prison. King Kamsa decided to kill every child that was born to Devaki soon after birth so
that none of the children would grow up to kill him.  As soon as a child was born to Devaki,
the king Kamsa would come and take away the child to kill it without delay. Devaki bore
eight children, of which Kamsa killed the first seven newborns but the eighth escaped, the
eighth being Krishna. Krishna was born at midnight in the prison cell. There was heavy rain
outside with blowing wind, thunder and lightening. Immediately after the birth of the child,
the midwife placed the child in a wicker basket and gave the basket to Vasudeva to carry it
away. Vasudeva carried the basket with the child in it to the neighbouring kingdom of King
Nanda whose wife Yashoda had given birth to a baby girl at exactly the same time as
Krishna. Vasudeva exchanged the two babies and placed the newborn baby girl in the
wicker-basket. Krishna was now safe in the lap of his new mother Yashoda. Vasudeva
carried the wicker-basket with the baby girl inside to the prison and placed it in the lap of
Devaki. Kamsa came after all this happened. The causes for the delay in his arrival were
many; first, he was informed of the birth quite late, as the prison guards were fast asleep as
usual. No one expected Devaki to give birth to a baby on that night. Secondly, heavy rains
outside delayed the departure of the guards to Kamsa's rooms. Kamsa also took it easy
because of the rains to walk to the prison. There was just enough time for Vasudeva to
switch the babies. Kamsa came and carried away the newborn baby girl and killed it without
any mercy. Thus the future Lord Krishna was saved from death almost miraculously.

The childhood and adolescence of Sri Krishna are full of stories of his feats, many of which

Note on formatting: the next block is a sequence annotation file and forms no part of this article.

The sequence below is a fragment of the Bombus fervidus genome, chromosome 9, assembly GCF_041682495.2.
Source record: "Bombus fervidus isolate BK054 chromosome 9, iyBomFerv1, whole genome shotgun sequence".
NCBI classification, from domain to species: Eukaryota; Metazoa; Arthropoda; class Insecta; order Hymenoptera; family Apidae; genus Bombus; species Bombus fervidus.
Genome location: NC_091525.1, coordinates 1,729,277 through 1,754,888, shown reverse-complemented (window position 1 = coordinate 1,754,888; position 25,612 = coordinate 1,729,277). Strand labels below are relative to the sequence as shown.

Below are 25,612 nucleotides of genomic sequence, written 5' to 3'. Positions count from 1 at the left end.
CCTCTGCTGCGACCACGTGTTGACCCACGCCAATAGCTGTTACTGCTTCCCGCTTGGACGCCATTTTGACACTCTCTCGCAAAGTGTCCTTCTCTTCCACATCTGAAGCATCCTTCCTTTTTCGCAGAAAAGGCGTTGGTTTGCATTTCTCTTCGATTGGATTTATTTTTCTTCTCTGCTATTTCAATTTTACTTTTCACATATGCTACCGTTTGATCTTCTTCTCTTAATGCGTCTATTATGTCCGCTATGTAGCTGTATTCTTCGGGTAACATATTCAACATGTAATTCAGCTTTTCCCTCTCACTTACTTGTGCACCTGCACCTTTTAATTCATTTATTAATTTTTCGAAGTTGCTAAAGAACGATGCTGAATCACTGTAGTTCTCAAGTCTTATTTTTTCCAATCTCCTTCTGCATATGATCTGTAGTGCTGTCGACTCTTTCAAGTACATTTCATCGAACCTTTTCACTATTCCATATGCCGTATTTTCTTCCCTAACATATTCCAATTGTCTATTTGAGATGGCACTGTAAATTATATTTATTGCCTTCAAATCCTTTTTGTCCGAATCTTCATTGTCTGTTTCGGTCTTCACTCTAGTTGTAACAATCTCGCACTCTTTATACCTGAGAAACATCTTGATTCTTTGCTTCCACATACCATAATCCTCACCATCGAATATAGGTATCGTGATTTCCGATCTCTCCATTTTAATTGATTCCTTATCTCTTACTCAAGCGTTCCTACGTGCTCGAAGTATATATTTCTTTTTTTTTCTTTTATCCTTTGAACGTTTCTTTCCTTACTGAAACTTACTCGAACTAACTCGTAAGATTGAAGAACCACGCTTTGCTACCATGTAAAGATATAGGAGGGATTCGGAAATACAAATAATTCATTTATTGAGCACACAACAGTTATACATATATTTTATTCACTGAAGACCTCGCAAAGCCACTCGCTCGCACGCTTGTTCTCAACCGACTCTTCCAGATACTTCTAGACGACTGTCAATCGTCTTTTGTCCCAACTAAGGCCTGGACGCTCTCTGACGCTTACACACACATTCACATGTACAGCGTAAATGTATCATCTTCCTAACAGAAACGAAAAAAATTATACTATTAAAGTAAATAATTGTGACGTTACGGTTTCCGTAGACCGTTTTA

are to explain his super-human capabilities. It is said that Kamsa came to know of the
switching of the babies and that the real son of Devaki was growing in his rival king Nanda's
palace. He began to device plans to kill the child and sent a few of his men and women to
do the job. But he did not succeed. He sent Pootani, a woman who can kill little babies by
breast-feeding them. Krishna sucked her heart out and she died. Two wrestlers were sent
to wrestle with Krishna, but Krishna and his elder brother Balaram killed both of them.
There are stories of other heroic activities of Sri Krishna when he was growing up in Nanda
Gokul, the palace of King Nanda. One of them is about his strength. There was heavy rain
and the town got flooded and submerged. At that time Krishna lifted the Govardhan
Mountain and asked the people to come and set up temporary homes under the mountain,
until the waters receded. Another story is about his courage. There was a very big 5
headed serpent by the name of Kalinga in the river Yamuna giving hard times to the
townspeople. Krishna jumped into the river and beat up the serpent with his bare hands.
Kalinga was not killed; instead he was made to run far away from Gokul.

Kamsa thus found himself insecure and feared that he might be killed by Krishna. So he set
up another plan to kill Krishna first. He arranged a competition in his palace and invited
Krishna to participate. Krishna and Balarama came and won the competition and as they
were receiving the trophies and gifts they suddenly drew their swords and killed Kamsa.
Thus ended Kamsa's story.

Krishna was a contemporary of the Pandavas and Kauravas who fought the Mahabharatha
war. Krishna played an important role as a friend of the Pandavas. The story of Draupadi,
the wife of Pandavas is the most significant one. Dharmaraya, the eldest of the Pandava
brothers played Chaduranga game with Duryodhana, the eldest of the Kaurava brothers
and kept losing. He wagers all his possessions and then wagers his wife Draupadi. He
looses in this game also and Draupadi becomes the slave of the Kauravas. At this time the
Kauravas decided to humiliate the Pandavas and Draupadi was subjected to molestation.
Dushasana, a younger brother of Duryodhana tries to strip Draupadi naked by pulling her
saree away. Draupadi finds that her husbands are mute spectators of her plight because
they had wagered themselves in the game and lost. They too had become slaves of
Kauravas. Draupadi then prays for Krishna to come and help her. Krishna with his
super-natural power makes Draupadi's saree unendingly long. Although Dushasana pulled
hundreds of meters of the saree, it never got finished and Draupadi remained fully covered
by her saree. Dushasana got tired and fell down unconscious. After this episode the blind
Dhritharaashtra (Dritha-raash-tra), the father of the Kauravas felt pity on Dharmaraya and
returned everything to the Pandavas, everything the Pandavas had lost in the Chaduranga